Monday, May 30, 2011


I am not a solder, nor am I a military veteran. I'm 150 pounds overweight, I have bad knees, and I have a bruised spinal cord, all of which means I will likely never be a soldier or veteran. Simple truths. After September 11, 2001, when I was only 75 pounds overweight and my knees weren't quite as bad (and nine years before I nearly broke my neck), I gave more than a moment of thought to getting myself in shape and joining up as a chaplain. Whether it was doubt that I could get myself in shape, a sense of duty to the congregation to which I was called, the conviction that it was not what God had in mind for me, yellow-bellied cowardice, or whatever it was, I decided not to sign up. That was as close as I ever got to military service.

Despite that, I have a keenly developed sense of patriotism. I love my country. Sometimes that love of country leads in some interesting directions. Sometimes it's engaging in political debates best left to others. Sometimes it's getting misty-eyed at the singing of "The Star-Spangled Banner", a song I love despite that fact that I find it musically and lyrically inane. ("O Canada"--now THAT is a great anthem both musically and lyrically!) Sometimes that patriotism means that I get frustrated, not understanding how some of our leaders can make the decisions they do, decisions which seem to be destroying our country a little bit every day.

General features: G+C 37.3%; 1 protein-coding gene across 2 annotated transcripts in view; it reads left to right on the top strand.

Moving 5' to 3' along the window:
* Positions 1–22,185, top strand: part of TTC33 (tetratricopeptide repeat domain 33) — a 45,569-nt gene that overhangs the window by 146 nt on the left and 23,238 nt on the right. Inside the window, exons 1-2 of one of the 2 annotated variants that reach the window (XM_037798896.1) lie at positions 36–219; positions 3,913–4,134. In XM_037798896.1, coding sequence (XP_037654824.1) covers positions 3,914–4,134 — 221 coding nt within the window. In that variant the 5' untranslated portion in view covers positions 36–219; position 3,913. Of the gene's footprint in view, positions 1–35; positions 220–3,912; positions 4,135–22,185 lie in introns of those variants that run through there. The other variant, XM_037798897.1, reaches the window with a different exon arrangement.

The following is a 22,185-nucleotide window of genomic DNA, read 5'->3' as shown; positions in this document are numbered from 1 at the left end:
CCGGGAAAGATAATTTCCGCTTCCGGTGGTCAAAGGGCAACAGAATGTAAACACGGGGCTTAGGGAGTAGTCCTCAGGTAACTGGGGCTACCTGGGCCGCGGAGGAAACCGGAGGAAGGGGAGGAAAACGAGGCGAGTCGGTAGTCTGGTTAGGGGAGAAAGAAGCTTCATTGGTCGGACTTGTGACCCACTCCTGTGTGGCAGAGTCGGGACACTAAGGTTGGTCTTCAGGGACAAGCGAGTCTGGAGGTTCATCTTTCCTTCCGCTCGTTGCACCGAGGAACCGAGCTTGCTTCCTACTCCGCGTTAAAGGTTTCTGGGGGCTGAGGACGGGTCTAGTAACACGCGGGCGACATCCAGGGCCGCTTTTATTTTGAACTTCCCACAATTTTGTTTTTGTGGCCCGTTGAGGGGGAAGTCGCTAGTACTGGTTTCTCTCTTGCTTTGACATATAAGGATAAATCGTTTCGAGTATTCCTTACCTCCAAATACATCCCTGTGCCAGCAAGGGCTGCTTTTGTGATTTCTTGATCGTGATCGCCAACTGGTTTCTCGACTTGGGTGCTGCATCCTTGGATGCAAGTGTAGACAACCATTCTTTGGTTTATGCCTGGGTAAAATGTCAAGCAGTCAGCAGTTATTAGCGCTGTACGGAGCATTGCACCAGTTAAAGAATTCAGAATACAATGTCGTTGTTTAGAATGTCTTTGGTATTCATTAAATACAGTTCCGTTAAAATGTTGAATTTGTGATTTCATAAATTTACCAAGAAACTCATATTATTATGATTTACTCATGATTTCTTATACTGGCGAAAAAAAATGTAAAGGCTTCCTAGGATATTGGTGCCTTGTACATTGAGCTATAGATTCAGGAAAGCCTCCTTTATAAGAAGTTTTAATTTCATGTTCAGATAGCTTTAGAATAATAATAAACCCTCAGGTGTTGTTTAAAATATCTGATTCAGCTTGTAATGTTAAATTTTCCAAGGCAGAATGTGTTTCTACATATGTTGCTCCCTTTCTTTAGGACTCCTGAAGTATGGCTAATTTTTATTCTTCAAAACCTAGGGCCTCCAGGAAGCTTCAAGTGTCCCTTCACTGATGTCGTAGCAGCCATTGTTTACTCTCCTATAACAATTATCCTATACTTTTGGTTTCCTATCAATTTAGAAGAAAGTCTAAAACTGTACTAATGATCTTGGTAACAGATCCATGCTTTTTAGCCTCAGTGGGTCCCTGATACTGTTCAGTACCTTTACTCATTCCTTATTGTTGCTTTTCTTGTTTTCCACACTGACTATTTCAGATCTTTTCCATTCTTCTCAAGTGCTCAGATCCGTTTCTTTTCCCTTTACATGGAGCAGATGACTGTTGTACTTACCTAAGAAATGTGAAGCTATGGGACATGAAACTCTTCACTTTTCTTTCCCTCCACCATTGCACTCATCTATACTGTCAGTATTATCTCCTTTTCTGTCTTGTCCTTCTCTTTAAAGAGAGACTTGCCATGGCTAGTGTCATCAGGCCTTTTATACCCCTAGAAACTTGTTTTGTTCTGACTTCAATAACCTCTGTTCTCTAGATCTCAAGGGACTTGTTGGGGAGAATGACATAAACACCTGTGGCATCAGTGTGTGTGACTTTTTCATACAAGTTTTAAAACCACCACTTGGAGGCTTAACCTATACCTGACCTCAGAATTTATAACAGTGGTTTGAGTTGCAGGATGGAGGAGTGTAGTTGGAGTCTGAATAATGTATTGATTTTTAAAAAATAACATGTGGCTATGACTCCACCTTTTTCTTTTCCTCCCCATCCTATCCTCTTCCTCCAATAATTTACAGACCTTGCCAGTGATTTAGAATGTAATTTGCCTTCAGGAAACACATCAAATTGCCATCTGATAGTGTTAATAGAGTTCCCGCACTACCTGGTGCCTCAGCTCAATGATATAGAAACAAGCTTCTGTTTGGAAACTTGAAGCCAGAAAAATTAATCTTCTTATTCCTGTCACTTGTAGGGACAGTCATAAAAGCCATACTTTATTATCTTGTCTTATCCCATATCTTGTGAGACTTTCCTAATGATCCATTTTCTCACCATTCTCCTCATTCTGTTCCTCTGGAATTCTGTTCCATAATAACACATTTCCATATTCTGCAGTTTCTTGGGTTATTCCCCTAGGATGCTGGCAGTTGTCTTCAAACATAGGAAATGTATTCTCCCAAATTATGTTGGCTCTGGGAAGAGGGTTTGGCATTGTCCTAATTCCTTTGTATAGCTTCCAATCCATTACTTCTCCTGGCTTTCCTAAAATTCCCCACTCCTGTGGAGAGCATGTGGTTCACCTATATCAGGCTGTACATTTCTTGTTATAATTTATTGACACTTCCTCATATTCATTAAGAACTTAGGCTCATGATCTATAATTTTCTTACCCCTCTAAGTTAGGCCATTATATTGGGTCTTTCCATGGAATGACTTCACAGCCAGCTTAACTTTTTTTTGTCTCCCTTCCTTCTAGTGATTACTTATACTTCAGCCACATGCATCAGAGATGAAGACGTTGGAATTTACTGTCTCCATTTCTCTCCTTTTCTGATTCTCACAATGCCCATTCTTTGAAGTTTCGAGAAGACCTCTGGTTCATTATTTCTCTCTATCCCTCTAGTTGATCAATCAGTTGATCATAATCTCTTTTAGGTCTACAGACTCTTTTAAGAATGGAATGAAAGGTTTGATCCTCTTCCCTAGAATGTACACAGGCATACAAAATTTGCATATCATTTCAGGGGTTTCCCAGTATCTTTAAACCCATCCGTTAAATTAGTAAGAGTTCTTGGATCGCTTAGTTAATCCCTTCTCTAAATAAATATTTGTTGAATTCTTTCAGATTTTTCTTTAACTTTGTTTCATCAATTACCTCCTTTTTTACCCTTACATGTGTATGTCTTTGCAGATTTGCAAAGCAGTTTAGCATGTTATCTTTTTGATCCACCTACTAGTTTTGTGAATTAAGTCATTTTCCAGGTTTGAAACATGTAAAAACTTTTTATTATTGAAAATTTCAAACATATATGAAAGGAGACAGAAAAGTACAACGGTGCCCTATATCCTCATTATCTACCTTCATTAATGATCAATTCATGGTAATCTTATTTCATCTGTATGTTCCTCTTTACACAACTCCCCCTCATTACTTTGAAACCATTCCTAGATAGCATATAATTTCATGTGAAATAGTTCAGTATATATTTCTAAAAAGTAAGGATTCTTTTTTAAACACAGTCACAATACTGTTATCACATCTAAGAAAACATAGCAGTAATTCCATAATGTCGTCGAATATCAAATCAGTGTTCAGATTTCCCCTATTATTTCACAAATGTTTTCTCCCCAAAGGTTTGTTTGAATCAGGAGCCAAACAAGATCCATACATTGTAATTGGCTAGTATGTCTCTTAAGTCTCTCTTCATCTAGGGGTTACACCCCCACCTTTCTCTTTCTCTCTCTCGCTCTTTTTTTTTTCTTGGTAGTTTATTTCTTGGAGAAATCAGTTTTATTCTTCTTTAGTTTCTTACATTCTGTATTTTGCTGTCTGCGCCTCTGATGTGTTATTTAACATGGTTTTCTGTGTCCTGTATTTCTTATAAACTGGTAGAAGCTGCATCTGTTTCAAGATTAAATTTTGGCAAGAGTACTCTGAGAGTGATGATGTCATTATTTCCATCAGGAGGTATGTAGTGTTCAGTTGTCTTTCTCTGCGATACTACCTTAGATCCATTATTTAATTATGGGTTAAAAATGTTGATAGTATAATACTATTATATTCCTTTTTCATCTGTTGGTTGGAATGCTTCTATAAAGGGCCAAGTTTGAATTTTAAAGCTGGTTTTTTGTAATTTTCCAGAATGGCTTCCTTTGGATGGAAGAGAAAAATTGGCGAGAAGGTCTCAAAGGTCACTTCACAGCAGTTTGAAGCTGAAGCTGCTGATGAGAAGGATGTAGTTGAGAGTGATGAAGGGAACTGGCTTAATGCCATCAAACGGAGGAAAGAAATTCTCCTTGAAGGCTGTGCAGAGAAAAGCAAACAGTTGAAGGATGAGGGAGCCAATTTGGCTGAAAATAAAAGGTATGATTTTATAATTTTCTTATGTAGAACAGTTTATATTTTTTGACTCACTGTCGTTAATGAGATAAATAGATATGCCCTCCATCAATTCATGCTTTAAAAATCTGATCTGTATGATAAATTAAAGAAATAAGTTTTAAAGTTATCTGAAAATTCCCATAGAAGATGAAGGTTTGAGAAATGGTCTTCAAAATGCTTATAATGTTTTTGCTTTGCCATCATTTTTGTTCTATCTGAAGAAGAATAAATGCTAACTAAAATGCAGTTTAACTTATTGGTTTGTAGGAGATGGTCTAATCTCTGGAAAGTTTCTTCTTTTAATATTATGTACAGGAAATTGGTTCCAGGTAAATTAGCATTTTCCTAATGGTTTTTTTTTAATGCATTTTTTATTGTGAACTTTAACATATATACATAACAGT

But today, that patriotism means that I remember and honor those who have served in our armed forces, especially those who have died in service. Though Memorial Day is meant to be a day of remembrance of those who have died in that service, I also choose to honor today those who served and those who serve now whose time had not yet come, those willing to make that ultimate sacrifice. Though I don't agree with the politics of the individual members of Crosby Stills & Nash, they said it very well when they said, "Find the cost of freedom buried in the ground." Those who served in the American Revolution and all those battles and wars since have fought and often died to win and protect the freedoms we enjoy (and sometimes abuse) today in the United States of America. I am proud of the men and women who have served, who upheld the honor and integrity and freedom of this nation. I am proud of those who serve today, who continue to uphold those virtues we as citizens hold most dear. And I am humbled by and thankful for those who have died upholding those virtues.

For those of you serving in honor today: Thank you.
For those of you who have served in honor in the past: Thank you.
For those of you who have been wounded in the honorable service of our nation: Thank you.
For those of you who have made the ultimate sacrifice in the honorable service of our nation: Thank you.

Thank you for doing what I could not. God help me, I won't forget.

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